Like most things in life, football can change in an instant. If England go anywhere in Euro 2016, they will almost certainly look back on Daniel Sturridge's late winner against Wales as one such pivotal moment.
It will at least allow their manager Roy Hodgson to breathe a little more easily in the immediate aftermath of that 2-1 victory than might have been the case. His decision to bring on Sturridge and Jamie Vardy—who cancelled out Gareth Bale's opener earlier in the half—changed the game.
Hodgson deserves some credit for showing an understanding of the situation at hand and acting, something he did not to do in the latter stages of their 1-1 opener with Russia. In the process, he may have chanced upon the realisation that simplicity will be key to his squad's chances of progression beyond Group B (the new table below).
It should be said England were hardly the most complicated of beasts prior to the changes. Still, there was an overthinking to their play that they slightly but crucially moved away from after going a goal down.
To begin with, they played the same 4-3-3 that started against Russia.
Harry Kane led the attack with Adam Lallana and Raheem Sterling deployed either side of him. Dele Alli and Wayne Rooney looked to offer penetration from midfield, full-backs Danny Rose and Kyle Walker the width.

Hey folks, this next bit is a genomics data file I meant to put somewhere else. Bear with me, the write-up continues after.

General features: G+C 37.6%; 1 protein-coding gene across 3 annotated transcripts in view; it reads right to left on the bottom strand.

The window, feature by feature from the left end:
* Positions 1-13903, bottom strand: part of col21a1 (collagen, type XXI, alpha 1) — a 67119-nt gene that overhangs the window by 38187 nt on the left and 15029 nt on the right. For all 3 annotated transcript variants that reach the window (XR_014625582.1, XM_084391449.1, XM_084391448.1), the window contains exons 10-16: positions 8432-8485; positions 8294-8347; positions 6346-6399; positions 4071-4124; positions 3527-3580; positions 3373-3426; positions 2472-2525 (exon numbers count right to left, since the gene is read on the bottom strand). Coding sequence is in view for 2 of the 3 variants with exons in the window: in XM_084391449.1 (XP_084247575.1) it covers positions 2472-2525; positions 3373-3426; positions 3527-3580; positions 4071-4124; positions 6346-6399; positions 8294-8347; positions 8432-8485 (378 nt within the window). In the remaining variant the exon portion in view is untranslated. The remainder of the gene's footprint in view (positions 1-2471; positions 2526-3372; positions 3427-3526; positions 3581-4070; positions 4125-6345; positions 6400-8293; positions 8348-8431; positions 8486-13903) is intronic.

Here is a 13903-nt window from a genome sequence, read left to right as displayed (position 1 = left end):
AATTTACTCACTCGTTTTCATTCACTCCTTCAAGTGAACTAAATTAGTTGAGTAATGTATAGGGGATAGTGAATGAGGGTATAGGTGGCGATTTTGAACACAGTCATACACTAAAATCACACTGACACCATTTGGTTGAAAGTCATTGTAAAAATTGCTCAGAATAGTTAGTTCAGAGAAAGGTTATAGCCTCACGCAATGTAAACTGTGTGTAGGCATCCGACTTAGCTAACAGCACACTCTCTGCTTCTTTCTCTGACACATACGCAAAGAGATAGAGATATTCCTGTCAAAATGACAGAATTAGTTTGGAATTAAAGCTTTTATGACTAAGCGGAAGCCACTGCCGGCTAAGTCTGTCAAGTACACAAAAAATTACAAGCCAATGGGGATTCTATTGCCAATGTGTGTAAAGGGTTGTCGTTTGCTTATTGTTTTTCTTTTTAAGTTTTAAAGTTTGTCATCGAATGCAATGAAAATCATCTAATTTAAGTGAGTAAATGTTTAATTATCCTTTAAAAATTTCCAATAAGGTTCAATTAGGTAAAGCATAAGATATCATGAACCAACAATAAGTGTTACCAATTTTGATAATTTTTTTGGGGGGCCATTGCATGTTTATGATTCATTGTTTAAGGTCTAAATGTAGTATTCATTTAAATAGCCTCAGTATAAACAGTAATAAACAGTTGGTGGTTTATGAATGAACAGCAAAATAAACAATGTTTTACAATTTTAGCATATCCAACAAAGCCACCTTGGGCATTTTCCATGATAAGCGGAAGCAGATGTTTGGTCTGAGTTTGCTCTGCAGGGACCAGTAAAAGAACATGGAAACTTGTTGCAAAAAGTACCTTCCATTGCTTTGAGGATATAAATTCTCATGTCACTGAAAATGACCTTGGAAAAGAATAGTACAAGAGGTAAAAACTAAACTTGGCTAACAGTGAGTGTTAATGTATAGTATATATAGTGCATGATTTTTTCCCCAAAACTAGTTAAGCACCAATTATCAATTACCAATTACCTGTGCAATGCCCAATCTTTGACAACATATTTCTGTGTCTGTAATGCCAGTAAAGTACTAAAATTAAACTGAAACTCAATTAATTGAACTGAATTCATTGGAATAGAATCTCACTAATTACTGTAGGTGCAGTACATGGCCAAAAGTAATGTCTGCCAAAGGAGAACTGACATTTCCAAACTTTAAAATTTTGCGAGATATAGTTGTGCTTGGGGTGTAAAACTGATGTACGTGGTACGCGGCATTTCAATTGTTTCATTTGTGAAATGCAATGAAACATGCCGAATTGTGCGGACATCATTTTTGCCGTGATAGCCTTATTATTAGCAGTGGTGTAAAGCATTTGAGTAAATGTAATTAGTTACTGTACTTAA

Early evidence suggested they would cause Wales' wing-back-augmented back five problems.
They won a corner in the third minute when a fine diagonal from Rooney to Walker put Neil Taylor under pressure. On the seventh, Kane seized possession at the halfway line and sent Lallana scurrying forward into the open space. His cross was inch-perfect, but an off-balance Sterling could not convert.
England were accused of not being clinical enough against Russia, and there was some truth to that. However, the general positivity and imagination infusing their play in that game was mostly encouraging. Their eventual loss of the lead had more to do with their defence and Hodgson's belated and still misjudged changes.
Hopes they would tap into that same vein of form quickly dissipated against Wales.
Rather than a sign of the creativity with which they would eviscerate Chris Coleman's willing but limited side, Sterling's chance ended up being as good as it got for 45 minutes.
The Manchester City man was hesitant to take players on and lacked quality when he did have space. Kane toiled up front, again seeing little of the ball in the penalty box. Lallana put the yards in but was less incisive than against Russia.
Moments of spontaneity were few and far between. Wales got bodies behind the ball and engaged where they could, breaking up any rhythm England threatened to establish in midfield.